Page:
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Discussion Starter · #1 ·
I need a little help; I recently purchased an 1877 BSA Mark II MH from IMA new retail store in Easton PA.
If you can get to the store it is well worth the drive, keep in mind they are only open Fridays and Saturdays.
Well after alot of searching and $550.00 latter I was the proud owner of 10 pounds of wood, rust, tool steel and Yak fat.
I got lucky the bore and internal parts were caked with Yak fat and after cleaning are in great shape, almost pristine.
I wanted to remove the forearm wood in order to repair a 4in long hand guard split and to remove as much grease and rust as I could.
Here is the problem, I got the two bands loose and the three pins out but I cannot get the cleaning rod out. I assume it’s a regular thread left loose, right tight. I have WD-40 it, 3 in 1 oiled it, tapped it, beat it, cussed at it, tried a little praying and even heated the rod with an industrial style heat gun on low. When I try turning the rod it flexes but will not turn right or left or come straight out.
From the pictures of cleaning rods I found on line the BSA Mark II may have the wrong cleaning rod, if I am getting this right it’s a latter style rod. The cleaning rod is badly rusted near the center band as is the center band. The center band and cleaning rod are the only areas of the gun seriously affected by rusting. I plan on replacing the center band if I can find one as well as the rod. I see IMA has replacement rods for $30.00 as well as rod stop blocks.
So any suggestions short of explosives to get this rod free? I am willing to destroy the rod if need be in order to remove it.
New to MH's but not to old guns and history
Jim AKA Penmon
 

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First, the rod isn't held in place by its threaded end, but by the nose cap on the forestock. The threaded end is for the cleaning jag also sold by IMA. As such, the rod is just being held in place by rust against wood. My personal experience is that if you can't work it loose by twisting side to side (without twisting it off of course) is that tapping it out most often works. Place a screwdriver or awl through the hole on the end of the rod and tap the screwdriver with a hammer as closs to the rod as possible. Multiple modest taps are much more likely to finally break it free than one big whack, which is more likely to snap the rod.
 

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Requires a pull/tap and probably a simultaneous twist to get it out, which means you may need help. Anyway, I got a badly rusted Nepali Francotte rod out that way. I stuck a rod in the end hole, put that rod in a vise. The I pulled and twisted the rifle and it came out. Just had to be very careful not to bend the rod. You could also have someone tap the muzzle with a rubber or rawhide mallet at the same time.

BTW heat will just lock it in more as the steel expands more than the wood of the stock. And more than a tiny bit of oil will make the wood swell.
 

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If you can get the forestock off, you will have access to the threaded end of the rod in its channel (which turns into a tunnel and runs back to the front of the receiver. The rod is not screwed into a nut or anything - it is not like a Mauser. You will find the rod is rusted into its tunnel, and the 4 inch split you describe will be caused by the swelling of the rusted rod. This kind of split usually occurs at the wrist of the butt, where the stockbolt has rusted and swollen in its tunnel. You may be able to tap it out from the end, or it may come out in bits and pieces. Good luck .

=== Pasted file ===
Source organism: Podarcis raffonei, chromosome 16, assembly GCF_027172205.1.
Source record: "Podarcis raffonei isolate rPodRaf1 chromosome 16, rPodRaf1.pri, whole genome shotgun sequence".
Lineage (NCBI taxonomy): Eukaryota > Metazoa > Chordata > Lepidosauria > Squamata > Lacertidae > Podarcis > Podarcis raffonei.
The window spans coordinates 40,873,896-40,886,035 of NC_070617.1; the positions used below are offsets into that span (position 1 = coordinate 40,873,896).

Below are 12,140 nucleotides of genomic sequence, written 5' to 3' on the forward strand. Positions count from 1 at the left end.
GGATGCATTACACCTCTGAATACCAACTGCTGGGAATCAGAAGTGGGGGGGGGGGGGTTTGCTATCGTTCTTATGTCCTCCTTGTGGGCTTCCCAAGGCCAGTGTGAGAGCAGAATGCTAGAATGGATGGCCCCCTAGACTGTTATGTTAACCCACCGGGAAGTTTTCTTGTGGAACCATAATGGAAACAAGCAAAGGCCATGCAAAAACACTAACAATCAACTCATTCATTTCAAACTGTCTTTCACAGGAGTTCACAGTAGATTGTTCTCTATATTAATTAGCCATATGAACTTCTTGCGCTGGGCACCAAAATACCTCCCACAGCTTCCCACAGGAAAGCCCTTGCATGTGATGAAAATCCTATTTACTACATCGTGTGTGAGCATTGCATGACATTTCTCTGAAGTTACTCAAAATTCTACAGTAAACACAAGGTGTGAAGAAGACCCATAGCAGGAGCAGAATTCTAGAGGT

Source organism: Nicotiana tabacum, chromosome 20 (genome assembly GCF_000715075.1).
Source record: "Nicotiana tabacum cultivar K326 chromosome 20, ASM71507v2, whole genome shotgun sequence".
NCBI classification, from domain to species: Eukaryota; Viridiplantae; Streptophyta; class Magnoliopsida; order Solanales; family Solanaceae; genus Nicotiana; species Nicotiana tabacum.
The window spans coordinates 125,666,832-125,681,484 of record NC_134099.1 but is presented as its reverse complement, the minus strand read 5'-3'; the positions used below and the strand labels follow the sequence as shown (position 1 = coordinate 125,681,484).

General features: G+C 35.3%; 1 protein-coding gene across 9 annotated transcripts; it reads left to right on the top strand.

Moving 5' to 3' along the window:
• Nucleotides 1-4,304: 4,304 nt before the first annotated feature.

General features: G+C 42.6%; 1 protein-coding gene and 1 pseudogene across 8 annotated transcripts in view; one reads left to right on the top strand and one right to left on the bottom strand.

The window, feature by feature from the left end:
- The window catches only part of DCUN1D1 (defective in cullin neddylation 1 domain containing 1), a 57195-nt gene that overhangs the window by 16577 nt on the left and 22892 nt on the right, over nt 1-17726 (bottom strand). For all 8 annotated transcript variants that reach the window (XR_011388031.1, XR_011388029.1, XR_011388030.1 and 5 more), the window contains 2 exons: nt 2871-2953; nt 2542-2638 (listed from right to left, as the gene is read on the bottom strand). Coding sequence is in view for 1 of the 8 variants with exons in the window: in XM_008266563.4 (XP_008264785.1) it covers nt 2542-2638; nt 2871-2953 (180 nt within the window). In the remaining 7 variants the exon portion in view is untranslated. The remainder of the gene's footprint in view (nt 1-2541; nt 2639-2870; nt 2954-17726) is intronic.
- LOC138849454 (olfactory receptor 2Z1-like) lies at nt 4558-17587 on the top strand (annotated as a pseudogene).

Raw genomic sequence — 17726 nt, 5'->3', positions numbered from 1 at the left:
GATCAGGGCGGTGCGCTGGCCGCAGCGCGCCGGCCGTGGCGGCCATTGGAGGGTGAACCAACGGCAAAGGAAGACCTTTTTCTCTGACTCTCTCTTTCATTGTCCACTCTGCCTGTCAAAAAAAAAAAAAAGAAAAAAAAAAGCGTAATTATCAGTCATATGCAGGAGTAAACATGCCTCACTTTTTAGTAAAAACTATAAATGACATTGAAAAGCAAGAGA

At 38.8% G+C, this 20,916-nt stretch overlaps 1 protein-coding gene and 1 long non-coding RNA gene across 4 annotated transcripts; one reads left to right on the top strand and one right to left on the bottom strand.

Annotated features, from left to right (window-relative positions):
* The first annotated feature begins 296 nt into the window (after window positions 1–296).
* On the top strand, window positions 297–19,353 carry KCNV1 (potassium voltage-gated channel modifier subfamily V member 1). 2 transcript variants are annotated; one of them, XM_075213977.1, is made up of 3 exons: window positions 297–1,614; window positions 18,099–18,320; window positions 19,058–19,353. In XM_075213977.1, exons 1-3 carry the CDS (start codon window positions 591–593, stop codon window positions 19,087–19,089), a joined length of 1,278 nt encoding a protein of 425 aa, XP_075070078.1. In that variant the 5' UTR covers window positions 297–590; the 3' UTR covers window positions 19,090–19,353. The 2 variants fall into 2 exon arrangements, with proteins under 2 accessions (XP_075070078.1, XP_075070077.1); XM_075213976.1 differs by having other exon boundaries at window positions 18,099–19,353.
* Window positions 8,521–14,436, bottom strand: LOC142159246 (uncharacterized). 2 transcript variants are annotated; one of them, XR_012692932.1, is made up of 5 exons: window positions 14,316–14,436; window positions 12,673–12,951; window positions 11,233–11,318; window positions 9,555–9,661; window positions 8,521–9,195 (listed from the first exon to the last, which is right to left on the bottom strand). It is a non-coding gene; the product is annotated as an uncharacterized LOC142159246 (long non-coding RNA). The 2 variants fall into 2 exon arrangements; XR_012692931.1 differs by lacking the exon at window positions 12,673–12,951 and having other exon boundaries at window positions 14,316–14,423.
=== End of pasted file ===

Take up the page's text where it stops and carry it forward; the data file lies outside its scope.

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Discussion Starter · #6 ·
First and foremost thanks for the help.
I tried clamping and pulling and twisting but to no avail. So I decided to remove the stock. The first thing I needed to do was remove the front band but because the rod was still in place and the screw on the front band had been peened to prevent its removal. I could not remove the band unless I removed the peen; I accomplished this with a Dremle tool and a steady hand, I was then able to remove the screw and spread the front band enough to slide it over the rod and front sight.
After I removed the bands I gentle pulled down on the front part of the hand guard and pulled forward and off she came.
What I found was the rod was all the way thru the wood of the hand guard and was welded with rust against the front of the receiver. A slight downward movement easily separated it from the front of the receiver. I then grove the rod from its threaded end toward the barrel end of the hand guard with a hammer and after it was flush in the stock I used a punch to push it farther forward.
At this point I was able to clamp the rod and twist and pull till it came out.
The weird thing is I see no rod stop were should it be. I see a pocket in the front of the receiver about the size of a quarter and maybe ¼ inch deep does it fit in that recess?
The only other cut out area in the hand guard is a recessed area were the rear stock retaining pin goes, this is about two inches from the rear of the hand guard. It has a small metal square inserted in the back of the recess on the receiver side. This petal square is about the size of a penny but a little thicker, I assume this to be a reinforcing lug?
Do you think this might be a replacement hand guard from Nepal, the wood is darker than the stock and appears to be a slightly different grain, it is also very oily, wipe it off and its oily again in no time. I scrubbed the hand guard with hot soapy water, several times and was able to remove most of the oil.This also helped lighten the color but it is still darker than the stock.
 
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